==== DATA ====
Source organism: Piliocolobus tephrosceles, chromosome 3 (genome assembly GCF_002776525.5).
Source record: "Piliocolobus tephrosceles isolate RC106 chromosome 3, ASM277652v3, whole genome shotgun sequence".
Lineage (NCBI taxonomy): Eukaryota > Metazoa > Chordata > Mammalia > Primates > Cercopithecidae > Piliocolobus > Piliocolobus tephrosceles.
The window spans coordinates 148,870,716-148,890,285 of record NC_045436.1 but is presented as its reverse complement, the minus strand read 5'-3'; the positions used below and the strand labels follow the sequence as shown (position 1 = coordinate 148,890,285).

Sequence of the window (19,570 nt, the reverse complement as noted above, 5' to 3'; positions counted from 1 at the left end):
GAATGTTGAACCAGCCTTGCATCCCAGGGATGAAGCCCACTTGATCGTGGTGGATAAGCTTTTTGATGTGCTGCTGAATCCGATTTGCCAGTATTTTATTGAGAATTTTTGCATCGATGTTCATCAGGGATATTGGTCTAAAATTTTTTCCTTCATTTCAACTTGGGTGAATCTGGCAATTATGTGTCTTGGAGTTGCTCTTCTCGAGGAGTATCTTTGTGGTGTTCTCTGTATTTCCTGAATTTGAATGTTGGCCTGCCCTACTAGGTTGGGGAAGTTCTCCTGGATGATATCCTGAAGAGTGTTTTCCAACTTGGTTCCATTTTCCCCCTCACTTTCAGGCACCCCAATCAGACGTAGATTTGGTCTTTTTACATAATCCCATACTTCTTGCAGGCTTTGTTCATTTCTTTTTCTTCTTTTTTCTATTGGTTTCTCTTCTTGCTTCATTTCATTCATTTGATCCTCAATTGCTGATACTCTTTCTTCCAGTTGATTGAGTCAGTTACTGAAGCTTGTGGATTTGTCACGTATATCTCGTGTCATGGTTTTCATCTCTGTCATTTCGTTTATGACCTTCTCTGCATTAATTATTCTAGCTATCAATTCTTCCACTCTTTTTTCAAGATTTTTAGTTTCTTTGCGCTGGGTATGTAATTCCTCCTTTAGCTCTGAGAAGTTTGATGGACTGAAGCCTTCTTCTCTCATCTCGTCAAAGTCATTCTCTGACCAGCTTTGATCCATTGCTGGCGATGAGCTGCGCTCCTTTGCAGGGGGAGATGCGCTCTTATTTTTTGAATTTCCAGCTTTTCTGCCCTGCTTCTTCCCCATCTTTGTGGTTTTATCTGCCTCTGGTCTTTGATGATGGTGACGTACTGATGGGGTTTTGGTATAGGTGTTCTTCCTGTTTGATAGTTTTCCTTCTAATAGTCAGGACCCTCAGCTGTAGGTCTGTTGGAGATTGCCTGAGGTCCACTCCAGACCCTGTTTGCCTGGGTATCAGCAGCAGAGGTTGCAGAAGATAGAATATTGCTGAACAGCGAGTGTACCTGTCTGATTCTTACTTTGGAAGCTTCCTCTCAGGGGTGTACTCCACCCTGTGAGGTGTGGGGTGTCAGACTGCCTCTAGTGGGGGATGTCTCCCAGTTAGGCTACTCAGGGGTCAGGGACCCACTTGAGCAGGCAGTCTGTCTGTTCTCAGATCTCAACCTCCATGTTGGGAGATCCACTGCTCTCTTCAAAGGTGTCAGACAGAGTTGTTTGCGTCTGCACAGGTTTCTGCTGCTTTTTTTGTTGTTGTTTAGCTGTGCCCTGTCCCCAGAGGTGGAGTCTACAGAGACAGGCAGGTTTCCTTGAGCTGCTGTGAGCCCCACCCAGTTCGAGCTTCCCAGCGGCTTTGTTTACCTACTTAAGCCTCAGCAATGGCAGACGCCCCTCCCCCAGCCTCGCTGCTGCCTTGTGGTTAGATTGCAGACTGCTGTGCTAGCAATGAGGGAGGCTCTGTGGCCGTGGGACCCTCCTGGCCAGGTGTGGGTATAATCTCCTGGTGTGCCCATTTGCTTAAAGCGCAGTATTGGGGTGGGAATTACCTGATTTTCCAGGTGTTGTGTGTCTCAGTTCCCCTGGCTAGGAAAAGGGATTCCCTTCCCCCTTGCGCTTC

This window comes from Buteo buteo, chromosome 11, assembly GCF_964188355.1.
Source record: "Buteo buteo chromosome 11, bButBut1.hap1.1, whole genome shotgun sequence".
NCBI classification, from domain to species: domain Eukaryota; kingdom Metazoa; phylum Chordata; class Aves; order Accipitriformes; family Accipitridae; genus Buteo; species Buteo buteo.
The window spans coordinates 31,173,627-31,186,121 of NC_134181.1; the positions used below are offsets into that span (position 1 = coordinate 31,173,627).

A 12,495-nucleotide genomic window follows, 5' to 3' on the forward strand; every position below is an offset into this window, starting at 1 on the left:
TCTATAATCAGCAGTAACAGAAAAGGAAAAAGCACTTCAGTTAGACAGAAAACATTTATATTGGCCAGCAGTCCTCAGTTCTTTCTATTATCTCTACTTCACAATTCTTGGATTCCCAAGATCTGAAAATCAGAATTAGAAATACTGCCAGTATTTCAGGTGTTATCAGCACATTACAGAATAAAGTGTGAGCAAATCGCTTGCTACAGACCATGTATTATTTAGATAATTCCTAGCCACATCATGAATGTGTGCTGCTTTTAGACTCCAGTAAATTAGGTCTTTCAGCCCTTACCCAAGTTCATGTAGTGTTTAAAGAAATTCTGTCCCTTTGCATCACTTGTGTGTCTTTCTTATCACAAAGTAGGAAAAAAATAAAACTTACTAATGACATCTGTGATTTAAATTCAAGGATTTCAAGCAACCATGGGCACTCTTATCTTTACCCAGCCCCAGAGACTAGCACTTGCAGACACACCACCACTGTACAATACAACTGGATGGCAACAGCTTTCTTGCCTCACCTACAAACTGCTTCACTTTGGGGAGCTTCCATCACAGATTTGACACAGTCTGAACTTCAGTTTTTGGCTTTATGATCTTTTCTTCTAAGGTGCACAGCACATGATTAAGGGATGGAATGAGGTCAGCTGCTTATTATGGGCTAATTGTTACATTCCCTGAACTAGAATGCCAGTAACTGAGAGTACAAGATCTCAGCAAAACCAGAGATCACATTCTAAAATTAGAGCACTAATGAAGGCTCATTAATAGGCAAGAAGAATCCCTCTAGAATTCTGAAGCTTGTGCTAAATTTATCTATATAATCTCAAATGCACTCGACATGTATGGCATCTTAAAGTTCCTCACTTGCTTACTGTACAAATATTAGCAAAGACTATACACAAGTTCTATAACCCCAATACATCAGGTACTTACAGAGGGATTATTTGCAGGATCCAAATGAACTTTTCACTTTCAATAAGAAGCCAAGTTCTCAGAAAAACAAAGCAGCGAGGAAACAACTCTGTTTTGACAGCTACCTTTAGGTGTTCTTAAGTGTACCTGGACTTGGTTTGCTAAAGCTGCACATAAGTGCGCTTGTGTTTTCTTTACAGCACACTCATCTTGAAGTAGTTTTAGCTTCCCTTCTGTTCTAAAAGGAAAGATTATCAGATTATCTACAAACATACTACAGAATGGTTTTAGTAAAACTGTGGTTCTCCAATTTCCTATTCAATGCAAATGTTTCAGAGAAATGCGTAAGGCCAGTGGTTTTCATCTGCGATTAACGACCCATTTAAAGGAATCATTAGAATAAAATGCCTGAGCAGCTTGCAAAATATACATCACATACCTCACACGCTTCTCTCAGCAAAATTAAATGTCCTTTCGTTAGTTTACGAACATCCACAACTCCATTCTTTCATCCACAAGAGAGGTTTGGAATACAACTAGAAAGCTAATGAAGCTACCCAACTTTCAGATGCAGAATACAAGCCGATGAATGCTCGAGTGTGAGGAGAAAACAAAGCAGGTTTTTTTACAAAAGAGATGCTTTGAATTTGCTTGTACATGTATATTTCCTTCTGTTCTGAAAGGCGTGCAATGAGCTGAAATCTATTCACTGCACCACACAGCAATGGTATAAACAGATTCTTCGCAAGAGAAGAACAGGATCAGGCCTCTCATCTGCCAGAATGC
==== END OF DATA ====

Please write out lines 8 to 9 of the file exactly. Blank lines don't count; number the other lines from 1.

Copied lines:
Source record: "Buteo buteo chromosome 11, bButBut1.hap1.1, whole genome shotgun sequence".
NCBI classification, from domain to species: domain Eukaryota; kingdom Metazoa; phylum Chordata; class Aves; order Accipitriformes; family Accipitridae; genus Buteo; species Buteo buteo.